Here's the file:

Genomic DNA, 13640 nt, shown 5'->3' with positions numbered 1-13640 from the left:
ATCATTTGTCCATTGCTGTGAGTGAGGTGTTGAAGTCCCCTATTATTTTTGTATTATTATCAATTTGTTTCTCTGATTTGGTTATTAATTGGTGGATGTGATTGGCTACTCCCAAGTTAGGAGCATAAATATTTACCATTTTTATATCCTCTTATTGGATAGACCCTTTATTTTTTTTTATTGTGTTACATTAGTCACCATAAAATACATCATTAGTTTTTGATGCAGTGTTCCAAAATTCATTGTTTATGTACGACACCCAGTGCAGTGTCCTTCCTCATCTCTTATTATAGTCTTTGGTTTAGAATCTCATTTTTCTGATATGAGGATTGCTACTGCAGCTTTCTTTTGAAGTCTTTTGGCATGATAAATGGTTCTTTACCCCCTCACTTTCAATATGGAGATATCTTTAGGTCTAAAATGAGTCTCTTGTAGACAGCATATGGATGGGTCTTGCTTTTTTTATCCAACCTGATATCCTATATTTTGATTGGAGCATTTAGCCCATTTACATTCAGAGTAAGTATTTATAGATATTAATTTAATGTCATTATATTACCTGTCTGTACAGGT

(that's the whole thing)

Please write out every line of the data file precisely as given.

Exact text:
Genomic DNA, 13640 nt, shown 5'->3' with positions numbered 1-13640 from the left:
ATCATTTGTCCATTGCTGTGAGTGAGGTGTTGAAGTCCCCTATTATTTTTGTATTATTATCAATTTGTTTCTCTGATTTGGTTATTAATTGGTGGATGTGATTGGCTACTCCCAAGTTAGGAGCATAAATATTTACCATTTTTATATCCTCTTATTGGATAGACCCTTTATTTTTTTTTATTGTGTTACATTAGTCACCATAAAATACATCATTAGTTTTTGATGCAGTGTTCCAAAATTCATTGTTTATGTACGACACCCAGTGCAGTGTCCTTCCTCATCTCTTATTATAGTCTTTGGTTTAGAATCTCATTTTTCTGATATGAGGATTGCTACTGCAGCTTTCTTTTGAAGTCTTTTGGCATGATAAATGGTTCTTTACCCCCTCACTTTCAATATGGAGATATCTTTAGGTCTAAAATGAGTCTCTTGTAGACAGCATATGGATGGGTCTTGCTTTTTTTATCCAACCTGATATCCTATATTTTGATTGGAGCATTTAGCCCATTTACATTCAGAGTAAGTATTTATAGATATTAATTTAATGTCATTATATTACCTGTCTGTACAGGT